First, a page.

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Port stance on farmland could change any time, says mayor

Port Metro Vancouver president and CEO Robin Silvester. - Port Metro Vancouver
Port Metro Vancouver president and CEO Robin Silvester.
— image credit: Port Metro Vancouver

Port Metro Vancouver's boss entered Richmond City Hall this week with a mouthful on recent activities. He left with an earful from civic politicians.

Richmond has kept a watchful eye on port growth ever since the federal agency bought 81 hectares (200 acres) of East Richmond farmland five years ago as a "strategic acquisition."

It's still farmland today, and port CEO Robin Silvester told council Monday there still aren't plans to develop it, noting a five-year farm lease extension is in the works.

"You have no current plans," responded Mayor Brodie Brodie. "I realize you're coming and saying this in good faith, but that could change immediately—any time."

The farm is protected by the Agricultural Land Reserve—as are other lands in Delta and Barnston Island where development is a possibility—and it's unclear whether the port would need Agricultural Land Commission approval to industrialize farm properties.

"It's unlikely to change in the short term," said Silvester. "We would sincerely hope there is not a need to change the use of those lands."

Said Brodie: "You realize that we see our farmland as forever, and not just for five or 10 years."

"We see industrial land the same way," countered Silvester.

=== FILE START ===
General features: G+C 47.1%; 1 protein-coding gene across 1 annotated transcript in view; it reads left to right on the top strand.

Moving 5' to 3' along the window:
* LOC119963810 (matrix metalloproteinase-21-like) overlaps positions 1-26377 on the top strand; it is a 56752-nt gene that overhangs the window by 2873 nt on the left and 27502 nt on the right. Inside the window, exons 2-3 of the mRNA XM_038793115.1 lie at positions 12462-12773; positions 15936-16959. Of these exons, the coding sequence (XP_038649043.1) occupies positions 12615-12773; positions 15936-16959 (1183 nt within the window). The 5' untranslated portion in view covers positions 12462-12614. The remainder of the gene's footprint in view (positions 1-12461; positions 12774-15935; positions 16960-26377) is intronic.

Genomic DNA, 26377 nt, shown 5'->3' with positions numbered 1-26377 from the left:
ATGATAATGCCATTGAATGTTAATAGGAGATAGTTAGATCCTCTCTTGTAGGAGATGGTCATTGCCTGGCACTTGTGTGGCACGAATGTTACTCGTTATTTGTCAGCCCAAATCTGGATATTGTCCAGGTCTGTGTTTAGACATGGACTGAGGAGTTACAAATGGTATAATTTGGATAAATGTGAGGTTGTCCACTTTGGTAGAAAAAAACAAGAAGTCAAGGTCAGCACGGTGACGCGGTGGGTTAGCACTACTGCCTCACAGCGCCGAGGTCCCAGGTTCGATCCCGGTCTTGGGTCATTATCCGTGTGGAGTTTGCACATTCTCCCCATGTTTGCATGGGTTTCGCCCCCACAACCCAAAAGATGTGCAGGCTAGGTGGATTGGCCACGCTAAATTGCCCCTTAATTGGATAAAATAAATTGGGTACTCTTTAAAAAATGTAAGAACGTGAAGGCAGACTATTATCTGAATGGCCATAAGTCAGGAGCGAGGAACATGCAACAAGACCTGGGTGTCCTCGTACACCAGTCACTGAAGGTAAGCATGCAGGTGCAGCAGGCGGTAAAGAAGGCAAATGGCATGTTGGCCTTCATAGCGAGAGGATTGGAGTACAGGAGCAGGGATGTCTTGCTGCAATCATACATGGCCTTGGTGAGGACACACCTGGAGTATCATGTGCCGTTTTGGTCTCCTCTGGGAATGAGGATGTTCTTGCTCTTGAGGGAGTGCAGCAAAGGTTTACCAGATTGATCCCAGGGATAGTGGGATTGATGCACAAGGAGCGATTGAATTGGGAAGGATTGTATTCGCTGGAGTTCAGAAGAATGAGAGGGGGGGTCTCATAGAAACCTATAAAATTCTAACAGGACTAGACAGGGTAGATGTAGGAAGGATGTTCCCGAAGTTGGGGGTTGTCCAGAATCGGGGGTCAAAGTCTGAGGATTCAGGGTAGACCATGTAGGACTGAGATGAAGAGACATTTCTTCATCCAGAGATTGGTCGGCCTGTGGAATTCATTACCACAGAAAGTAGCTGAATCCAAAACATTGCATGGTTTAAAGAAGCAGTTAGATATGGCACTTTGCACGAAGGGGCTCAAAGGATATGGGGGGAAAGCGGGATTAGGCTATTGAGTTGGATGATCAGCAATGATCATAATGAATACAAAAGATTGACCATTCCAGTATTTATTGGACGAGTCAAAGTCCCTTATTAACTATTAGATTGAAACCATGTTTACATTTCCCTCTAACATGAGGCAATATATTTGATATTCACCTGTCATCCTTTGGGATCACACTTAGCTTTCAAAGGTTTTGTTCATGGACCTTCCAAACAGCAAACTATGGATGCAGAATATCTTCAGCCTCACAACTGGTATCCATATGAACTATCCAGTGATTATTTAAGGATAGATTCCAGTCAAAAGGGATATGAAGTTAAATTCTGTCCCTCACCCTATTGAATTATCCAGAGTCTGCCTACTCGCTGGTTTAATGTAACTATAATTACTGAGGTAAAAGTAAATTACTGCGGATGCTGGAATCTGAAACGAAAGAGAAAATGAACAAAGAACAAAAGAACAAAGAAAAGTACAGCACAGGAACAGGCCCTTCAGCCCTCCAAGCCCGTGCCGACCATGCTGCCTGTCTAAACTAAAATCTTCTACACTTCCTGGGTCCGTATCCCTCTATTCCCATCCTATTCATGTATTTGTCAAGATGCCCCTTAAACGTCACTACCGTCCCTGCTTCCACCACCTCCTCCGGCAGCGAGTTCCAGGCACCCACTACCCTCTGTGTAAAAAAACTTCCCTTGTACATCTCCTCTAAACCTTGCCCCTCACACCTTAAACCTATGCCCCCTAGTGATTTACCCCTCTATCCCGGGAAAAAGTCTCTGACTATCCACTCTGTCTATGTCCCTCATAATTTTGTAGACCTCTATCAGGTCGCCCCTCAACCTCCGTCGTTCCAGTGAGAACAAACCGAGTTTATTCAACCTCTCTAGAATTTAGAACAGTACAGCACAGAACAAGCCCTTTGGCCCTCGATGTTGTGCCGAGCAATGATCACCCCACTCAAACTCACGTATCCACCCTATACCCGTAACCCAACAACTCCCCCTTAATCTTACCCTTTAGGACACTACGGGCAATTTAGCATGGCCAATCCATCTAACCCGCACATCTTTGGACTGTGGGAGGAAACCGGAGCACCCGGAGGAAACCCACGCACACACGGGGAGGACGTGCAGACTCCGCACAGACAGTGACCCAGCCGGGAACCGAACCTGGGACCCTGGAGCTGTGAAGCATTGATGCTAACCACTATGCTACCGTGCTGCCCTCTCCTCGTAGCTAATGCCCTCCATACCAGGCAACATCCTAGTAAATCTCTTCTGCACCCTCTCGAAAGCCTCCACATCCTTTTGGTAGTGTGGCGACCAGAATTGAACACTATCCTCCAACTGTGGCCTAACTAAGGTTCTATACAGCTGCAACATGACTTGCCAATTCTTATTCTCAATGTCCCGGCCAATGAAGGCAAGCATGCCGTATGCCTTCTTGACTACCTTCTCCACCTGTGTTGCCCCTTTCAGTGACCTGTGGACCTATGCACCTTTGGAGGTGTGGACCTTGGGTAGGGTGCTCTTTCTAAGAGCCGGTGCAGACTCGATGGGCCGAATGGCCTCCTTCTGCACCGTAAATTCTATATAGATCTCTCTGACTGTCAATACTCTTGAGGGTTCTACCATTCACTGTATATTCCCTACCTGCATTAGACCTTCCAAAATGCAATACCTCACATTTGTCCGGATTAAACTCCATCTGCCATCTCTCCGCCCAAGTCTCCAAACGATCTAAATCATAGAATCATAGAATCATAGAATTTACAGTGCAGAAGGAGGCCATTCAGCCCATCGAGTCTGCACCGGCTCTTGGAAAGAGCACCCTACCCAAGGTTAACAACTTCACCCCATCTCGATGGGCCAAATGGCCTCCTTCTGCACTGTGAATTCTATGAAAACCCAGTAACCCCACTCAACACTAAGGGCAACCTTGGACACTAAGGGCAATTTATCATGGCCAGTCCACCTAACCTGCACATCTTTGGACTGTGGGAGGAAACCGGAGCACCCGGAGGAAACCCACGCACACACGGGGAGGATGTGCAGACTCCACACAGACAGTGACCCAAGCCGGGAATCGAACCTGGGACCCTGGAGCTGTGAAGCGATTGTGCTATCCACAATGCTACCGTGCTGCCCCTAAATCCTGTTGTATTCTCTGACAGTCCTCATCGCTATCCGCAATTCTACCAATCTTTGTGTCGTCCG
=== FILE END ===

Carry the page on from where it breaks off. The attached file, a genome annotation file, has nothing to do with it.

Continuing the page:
Metro Vancouver's industrial land base is shrinking, according to the port's draft land use plan. Industrial land in the region has shrunk 27 per cent in the past 25 years, and redevelopment or re-designation of lands to uses such as residential is to blame, the port says.

Port officials say available lands will only satisfy demand for the next 10 years.

Richmond council doesn't want farmland to feed the industrial need. Nor do regional politicians from Metro Vancouver, who recently called on the federal government to ban the port from encroaching on farmland.

But pressure for industrial land is only expected to intensify. Deltaport's proposed Terminal 2 is a container terminal project that would expand container shipping capacity four-fold. Still subject to environmental review, the terminal could be operating by the early 2020s, council heard.

Silvester told council the port is looking at any industrial land that comes to market. Last year it bought a a 26.6-hectare (65.6-acre) property at 13800 and 14000 Steveston Hwy.—land previously owned by auto importer Fraser Wharves Ltd. Similar operations will continue, Silvester said. The region's other auto terminal operator, Wallenius Wilhelmsen Logistics, will expand onto the site.

Another recent source of tension between Richmond and the port is the now-approved jet fuel pipeline project, which the port reviewed on behalf of the federal government.

Coun. Derek Dang asked the port president how the agency calls itself sustainable and a partner of Richmond—which objected to the project for reasons that include inadequate fire protection—and still endorsed the pipeline project.

Said Silvester: "It's about having conversations about having the right balance. It's never as simple as yes or no. So we welcome the opportunity to engage with council on these issues. We welcome the opportunity to engage with staff."

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